Because the PC board (with signal or power return planes) is in close proximity to the metal enclosure or chassis, parasitic capacitance almost guarantees a high-frequency connection to the chassis. Therefore, you may as well connect it down good in multiple locations.
I may have this wrong, but I believe the only time signal return is connected via a capacitor to chassis is for low-frequency isolation and high-frequency connection. I may have to research this more.
Remember, the chassis is not a "sink hole" for electrons. Currents flow in loops and the major goal to endure EMC is to make these current loops as small as possible. Therefore, there is really no such thing as a "good" ground.
Thanks a lot again! Yes my question was related to analog/digital ground planes (or rather signal return planes as you have correctly reminded) primarily and I have got a satisfactory answer from the Q&A. Another question I had was related to the connection between the chassis ground and signal return planes. I have seen systems which had direct connection (through plated through holes etc.) between the signal return plane and chassis ground, again for certain systems the connection is through a capacitor & 1M resistor parallel combination. If the chassis ground is a good ground, is it always better to tie the signal return planes to the chassis ground directly at some point, if there are no safety isolation related requirements?
Sanjib, I presume you're referring to separate analog versus digital ground return planes. I would suggest, besides Dr. Van Doren's slide set, checking out the references on Dr. Todd Hubing's CVEL web site, I provided earlier. He addresses that topic and is more of a proponent (as am I) of using a single return plane. You really need to be aware of the paths of the critical return currents, however.
Thank you for sharing Dr. Tom Van Doren's slides on grounding. I will read through this taking some more time, but I just scanned through. I have a question that occurs to me repeatedly: single solid ground or separated ground planes with proper decoupling. Both has some pros and cons. Hope I will get a convincing answer from this article. Again, thanks a lot!!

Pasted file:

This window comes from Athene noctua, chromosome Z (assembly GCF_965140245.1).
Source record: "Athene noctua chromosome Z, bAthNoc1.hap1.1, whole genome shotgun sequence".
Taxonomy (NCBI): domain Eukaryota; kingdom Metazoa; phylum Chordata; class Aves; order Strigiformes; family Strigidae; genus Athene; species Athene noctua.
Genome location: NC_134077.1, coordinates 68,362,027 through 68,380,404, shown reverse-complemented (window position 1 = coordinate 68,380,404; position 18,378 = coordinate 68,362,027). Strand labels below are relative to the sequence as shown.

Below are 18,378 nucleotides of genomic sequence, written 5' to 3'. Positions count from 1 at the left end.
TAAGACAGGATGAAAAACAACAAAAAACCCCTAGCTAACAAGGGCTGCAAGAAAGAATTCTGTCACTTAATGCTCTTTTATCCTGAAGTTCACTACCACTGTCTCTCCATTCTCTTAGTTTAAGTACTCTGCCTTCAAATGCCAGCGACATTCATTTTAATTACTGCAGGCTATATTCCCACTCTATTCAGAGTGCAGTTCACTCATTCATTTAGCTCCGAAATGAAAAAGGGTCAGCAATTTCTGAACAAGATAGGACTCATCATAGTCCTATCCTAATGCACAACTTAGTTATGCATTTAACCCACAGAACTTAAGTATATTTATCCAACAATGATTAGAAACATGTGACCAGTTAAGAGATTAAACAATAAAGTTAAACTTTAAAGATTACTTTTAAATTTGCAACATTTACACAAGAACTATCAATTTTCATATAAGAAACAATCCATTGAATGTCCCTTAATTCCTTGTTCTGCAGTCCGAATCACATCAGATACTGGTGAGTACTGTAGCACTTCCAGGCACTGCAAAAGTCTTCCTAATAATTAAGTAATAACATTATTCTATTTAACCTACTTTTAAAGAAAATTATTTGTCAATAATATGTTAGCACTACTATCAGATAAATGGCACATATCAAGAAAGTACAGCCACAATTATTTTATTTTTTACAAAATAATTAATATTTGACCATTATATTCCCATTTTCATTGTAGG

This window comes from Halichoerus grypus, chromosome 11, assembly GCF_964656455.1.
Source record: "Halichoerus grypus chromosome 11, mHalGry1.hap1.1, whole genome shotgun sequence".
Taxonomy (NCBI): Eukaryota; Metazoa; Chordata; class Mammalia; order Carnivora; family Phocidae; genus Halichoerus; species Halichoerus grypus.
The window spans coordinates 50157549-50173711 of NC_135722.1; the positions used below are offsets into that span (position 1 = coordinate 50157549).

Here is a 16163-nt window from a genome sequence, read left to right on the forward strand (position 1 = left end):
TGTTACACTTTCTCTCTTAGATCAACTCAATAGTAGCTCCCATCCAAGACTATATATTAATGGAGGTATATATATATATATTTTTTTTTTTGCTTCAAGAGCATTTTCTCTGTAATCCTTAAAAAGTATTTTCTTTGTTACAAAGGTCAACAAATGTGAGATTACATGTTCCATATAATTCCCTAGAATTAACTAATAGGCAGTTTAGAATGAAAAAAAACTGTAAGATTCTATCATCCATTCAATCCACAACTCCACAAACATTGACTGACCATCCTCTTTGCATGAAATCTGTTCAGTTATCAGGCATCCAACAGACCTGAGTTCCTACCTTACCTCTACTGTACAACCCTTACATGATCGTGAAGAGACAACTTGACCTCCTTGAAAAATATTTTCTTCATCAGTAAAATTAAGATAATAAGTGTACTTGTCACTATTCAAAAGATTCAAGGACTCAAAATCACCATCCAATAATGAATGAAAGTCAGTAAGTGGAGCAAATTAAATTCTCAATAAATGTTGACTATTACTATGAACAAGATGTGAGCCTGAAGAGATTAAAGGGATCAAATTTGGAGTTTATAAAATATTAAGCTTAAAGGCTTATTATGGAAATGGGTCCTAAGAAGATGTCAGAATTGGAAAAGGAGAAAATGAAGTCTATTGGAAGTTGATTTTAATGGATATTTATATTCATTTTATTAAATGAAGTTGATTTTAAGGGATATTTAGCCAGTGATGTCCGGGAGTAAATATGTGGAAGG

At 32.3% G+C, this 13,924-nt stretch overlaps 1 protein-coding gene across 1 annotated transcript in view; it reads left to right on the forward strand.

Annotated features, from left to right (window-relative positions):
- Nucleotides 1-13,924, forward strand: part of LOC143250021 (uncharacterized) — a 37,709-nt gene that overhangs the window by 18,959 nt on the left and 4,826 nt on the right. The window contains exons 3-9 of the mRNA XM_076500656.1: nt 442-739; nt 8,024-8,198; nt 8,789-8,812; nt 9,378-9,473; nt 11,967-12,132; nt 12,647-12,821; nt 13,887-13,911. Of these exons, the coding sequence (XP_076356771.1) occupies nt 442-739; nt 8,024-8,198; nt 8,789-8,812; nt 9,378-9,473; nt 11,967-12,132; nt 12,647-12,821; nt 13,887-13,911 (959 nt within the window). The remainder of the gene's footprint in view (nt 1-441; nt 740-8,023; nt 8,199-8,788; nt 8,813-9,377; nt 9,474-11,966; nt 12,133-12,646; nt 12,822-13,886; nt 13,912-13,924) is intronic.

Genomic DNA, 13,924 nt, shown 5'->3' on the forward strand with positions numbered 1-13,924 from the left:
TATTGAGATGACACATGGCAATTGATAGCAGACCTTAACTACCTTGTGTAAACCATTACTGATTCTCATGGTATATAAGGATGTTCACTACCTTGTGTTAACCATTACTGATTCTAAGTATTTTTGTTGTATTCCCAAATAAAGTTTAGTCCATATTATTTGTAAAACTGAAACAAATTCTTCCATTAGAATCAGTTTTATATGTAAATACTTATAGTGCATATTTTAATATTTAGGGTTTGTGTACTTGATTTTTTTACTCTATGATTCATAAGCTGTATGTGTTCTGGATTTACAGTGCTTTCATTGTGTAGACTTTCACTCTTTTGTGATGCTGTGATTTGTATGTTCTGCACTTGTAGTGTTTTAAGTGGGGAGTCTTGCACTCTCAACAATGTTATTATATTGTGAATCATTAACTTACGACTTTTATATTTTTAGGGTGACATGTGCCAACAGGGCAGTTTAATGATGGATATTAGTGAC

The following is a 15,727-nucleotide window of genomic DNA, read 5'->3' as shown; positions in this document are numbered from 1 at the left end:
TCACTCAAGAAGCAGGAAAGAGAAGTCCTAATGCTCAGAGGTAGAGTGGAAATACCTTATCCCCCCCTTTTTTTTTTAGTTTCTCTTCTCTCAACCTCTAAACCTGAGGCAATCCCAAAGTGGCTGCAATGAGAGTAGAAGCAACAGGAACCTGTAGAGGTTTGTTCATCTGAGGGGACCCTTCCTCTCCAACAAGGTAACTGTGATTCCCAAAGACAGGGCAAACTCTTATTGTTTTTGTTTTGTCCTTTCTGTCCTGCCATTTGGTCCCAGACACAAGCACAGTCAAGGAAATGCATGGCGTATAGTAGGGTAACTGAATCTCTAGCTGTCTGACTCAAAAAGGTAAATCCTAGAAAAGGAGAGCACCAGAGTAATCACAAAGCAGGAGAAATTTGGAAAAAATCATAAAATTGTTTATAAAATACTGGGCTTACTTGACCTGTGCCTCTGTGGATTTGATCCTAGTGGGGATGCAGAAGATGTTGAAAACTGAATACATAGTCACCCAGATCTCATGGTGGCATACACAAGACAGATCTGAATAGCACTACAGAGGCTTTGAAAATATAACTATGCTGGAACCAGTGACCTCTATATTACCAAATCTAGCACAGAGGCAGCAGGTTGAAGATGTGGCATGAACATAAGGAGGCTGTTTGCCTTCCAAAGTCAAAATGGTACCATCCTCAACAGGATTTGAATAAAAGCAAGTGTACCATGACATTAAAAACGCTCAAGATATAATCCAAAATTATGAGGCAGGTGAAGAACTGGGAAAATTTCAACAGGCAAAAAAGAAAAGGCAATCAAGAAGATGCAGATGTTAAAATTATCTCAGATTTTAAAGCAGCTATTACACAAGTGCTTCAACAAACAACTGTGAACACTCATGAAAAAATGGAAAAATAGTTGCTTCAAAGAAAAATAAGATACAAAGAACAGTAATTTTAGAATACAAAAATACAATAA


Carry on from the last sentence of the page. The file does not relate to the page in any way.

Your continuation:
Yes, there were quite a few papers presented on grounding and shielding - especially in the Monday and Friday workshops. Henry Ott's Fundamentals of EMC workshop was a good case in point. In addition, these topics were demonstrated during several of the EMC Experiments sessions (no papers there, unfortunately).
If you're a member of the IEEE and the EMC Society, you should be receiving a CD with all the published papers and workshops. If not, I imagine they'll all be uploaded into the IEEE "Explore" database - for a fee.
EMC is a topic that always haunts when the prototypes are built for testing and the ocean of learning always remains unexplored. Are there any of the papers presented in the symposium related to grounding, shielding etc published for public view?
What was there in the EMC pocket guide? Sounds attractive. I always miss one such small reference with consolidated information needed during troubled times. Is it still available for sale?
What are the engineering and design challenges in creating successful IoT devices? These devices are usually small, resource-constrained electronics designed to sense, collect, send, and/or interpret data. Some of the devices need to be smart enough to act upon data in real time, 24/7. Specifically the guests will discuss sensors, security, and lessons from IoT deployments.